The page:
Behind the Cover: Cave In - Heavy Pendulum

Looking into the band's grand return through its unique astronomical being.

Words by Luis (@heaviestofart):


"There is a sacredness in tears. They are not the mark of weakness, but of power. They speak more eloquently than ten thousand tongues. They are the messengers of overwhelming grief, of deep contrition, and of unspeakable love." - Washington Irving


Though almost two centuries old, these words by the famed American short-story writer ring true for those living through hardship. There's power in vulnerability and tears can serve as one's conduit for strength, allowing for a multitude of different outlets to exist as coping mechanisms. For some, that outlet is music and the ability to overcome said sadness takes the form of an earnest craft. Boston's Cave In are among those who pushed through and let loss channel a newfound existence as a tribute to the heartfelt camaraderie of time before. With four years now since the passing of bassist and longtime friend Caleb Scofield, the band refuse to abandon their art form and remain stagnant, instead opting for a resurgence that finds the collective at the culmination of their experience. It takes the form of Heavy Pendulum, Cave In's first first full studio record in over a decade.


Released on May 20th via Relapse Records, Heavy Pendulum is the epitome of finding love and strength in the struggle as the band welcome Nate Newton (Converge, Old Man Gloom) on bass and vocals. The wondrous art of Richey Beckett finds a home here as a cover illustration worth basking in. Visually speaking, Beckett's work harnesses a planetary symbolism to catapult the band's driving message to staggering, emotional success. Saturn crashes into a blood red sea as asteroids follow behind amidst starry skies. pairing well with contrasting blend of serenity and aggression found throughout the record's diverse tracks. Glistening guitar melodies and tones reflect the beauty found within the cover's color palette, highlighting the intentionality about every aspect of the release. As guitarist/vocalist Stephen Brodsky mentions, Heavy Pendulum is "a new lease on life for Cave In”, and rightfully so as it comes sparked by the glorious nature of Beckett's artistic prowess.


We go Behind the Cover of Heavy Pendulum with Cave In frontman Stephen Brodsky and artist extraordinaire Richey Beckett to learn of the vivid intricacies behind the record's commanding cover artwork, the collaborative process, and the organic audiovisual connection that exists within its detail:

 

'Heavy Pendulum' is as fully realized a Cave In experience as you get with an expansive, constantly unfolding scope of the musical composition being properly illustrated by Richey Beckett's wondrous talents. In short, it's an experience that honors Caleb Scofield in the best way. Stephen, is it cathartic to see this fully realized?


Brodsky: The record is still pretty fresh, as far as it being out in the world and outside our little sphere, so it hasn't fully hit me yet. It does feel good knowing that everyone involved in this project took no shortcuts in their contributions, and Richey is no exception. Speaking of Caleb, you'll notice that the pendulum illustration of our faces on the inside cover has an empty space allocated for him. He’s front and center of the 5 weights, and I think it’s a fitting tribute.

Inner Gatefold Artwork by Richey Beckett

I agree. As if the cover wasn't enough, that inner artwork is a great reason for audiences to pick up a vinyl copy. Visually, what were you looking for when you approached Richey for the project?


Brodsky: Originally, we wanted to make a poster for a couple shows scheduled in Brooklyn at the beginning of 2020. We approached Richey about designing something, and he sent us a poster-sized black and white version of the crashing Saturn image. Immediately, we were like "this is too good to be just a show poster - this should be an album cover!" And of course, the pandemic followed by lockdown made it so that we had to postpone our shows. The silver lining was that we had some awesome visual inspiration for writing new music. It’s always been the other way around - music first, artwork last. This time, we had a visual barometer for making everything sound as epic as Richey’s work.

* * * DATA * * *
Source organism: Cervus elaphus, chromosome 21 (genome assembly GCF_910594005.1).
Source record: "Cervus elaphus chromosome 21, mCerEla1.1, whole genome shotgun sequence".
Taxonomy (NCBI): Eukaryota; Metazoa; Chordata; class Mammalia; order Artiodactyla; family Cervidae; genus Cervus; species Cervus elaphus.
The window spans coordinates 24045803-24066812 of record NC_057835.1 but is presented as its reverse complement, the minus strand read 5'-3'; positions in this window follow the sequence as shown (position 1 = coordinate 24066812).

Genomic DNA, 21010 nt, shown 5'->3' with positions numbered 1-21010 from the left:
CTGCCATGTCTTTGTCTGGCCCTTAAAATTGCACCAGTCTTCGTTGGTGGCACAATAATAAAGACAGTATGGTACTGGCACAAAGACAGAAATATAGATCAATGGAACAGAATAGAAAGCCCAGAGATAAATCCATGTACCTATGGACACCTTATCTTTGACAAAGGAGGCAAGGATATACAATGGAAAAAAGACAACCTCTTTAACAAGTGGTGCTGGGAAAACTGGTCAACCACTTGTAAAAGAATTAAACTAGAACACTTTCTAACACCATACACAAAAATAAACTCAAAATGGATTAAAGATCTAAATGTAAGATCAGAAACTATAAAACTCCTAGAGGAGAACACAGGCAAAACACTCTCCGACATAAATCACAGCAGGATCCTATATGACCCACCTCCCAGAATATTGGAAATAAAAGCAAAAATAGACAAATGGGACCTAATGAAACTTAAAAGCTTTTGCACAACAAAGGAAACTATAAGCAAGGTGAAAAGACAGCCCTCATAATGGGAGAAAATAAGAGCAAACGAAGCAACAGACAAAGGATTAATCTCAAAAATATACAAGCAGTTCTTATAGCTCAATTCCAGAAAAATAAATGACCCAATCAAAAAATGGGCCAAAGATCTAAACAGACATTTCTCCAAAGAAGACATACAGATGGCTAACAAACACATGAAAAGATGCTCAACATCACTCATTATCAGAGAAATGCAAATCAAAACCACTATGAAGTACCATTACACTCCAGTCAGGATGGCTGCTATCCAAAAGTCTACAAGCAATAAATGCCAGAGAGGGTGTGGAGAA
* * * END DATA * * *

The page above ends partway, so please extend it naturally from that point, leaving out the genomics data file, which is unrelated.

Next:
It's neat to see that the art informed the music in some way. The melodies and scope of some of the tracks is certainly reflected in that. Aaron Turner was of course the band's longtime artist and Richey's work now marks a significant visual shift in the Cave in discography. Would you say that this is representative of the mindset that 'Heavy Pendulum' finds you in after 'Final Transmission' (2019)?


Brodsky: I love all of Aaron's artwork for the band. Jake Bannon also did some great design work for Cave In early on, especially with 'Until Your Heart Stops' (1999). I guess having a new line-up plus a new home on Relapse made it seem like a good opportunity to change things up.

Photograph by Jay Zucco

You definitely made the most out of this opportunity. Richey, as a huge fan of the band, illustrating 'Heavy Pendulum' is surely a highlight of your career and overall visual trajectory. What does it mean to you, as an artist, to have bands you admire and have been inspired by throughout your youth trust you for the visual side of their projects?


Beckett: It’s a huge honour and definitely a career highlight. In many ways, it feels inconceivable to get to work with a band you’re such a big fan of. But at the same time, it feels very right, as it’s that connection you feel that draws you to a band in the first place. “What you seek is seeking you,” as Rumi says. I always felt a deep connection with Cave In, musically and aesthetically, and always found them incredibly inspiring. It feels great to be pulled into their orbit in such a way, to find myself becoming a part of the narrative and contributing to their legacy.

cave in, richey beckett
Original Pen and Ink Art by Richey Beckett

Your work is now synonymous with the band's contemporary strengths, and as Stephen mentions, it even informed their composition. That's quite a feat. How would you two characterize the collaboration as the cover illustration evolved from its early stages to the final product?


Beckett: As Stephen mentions, I originally drafted the artwork in 2019 as poster art for the St. Vitus shows. When those shows were canceled, Stephen mentioned that the band were excited about the prospect of maybe using it as cover art for their next record. Honestly I didn’t allow myself to get too attached to that idea at the time, as I didn’t want to get my hopes up in case it didn’t work out! But then around July, Steve hit me up and told me he’d been busy writing new Cave In material and that the Saturn illustration had served as visual inspiration. So, the pen and ink illustration sat in a drawer for the whole of 2020, until December, when Steve hit me up and said they really did want to use it as cover art. Serendipitously, the day I sent the pen and ink artwork to Steve was the morning after the ‘Great Conjunction’ between Jupiter and Saturn, when the planets had been closer to one another than they had in 400 years.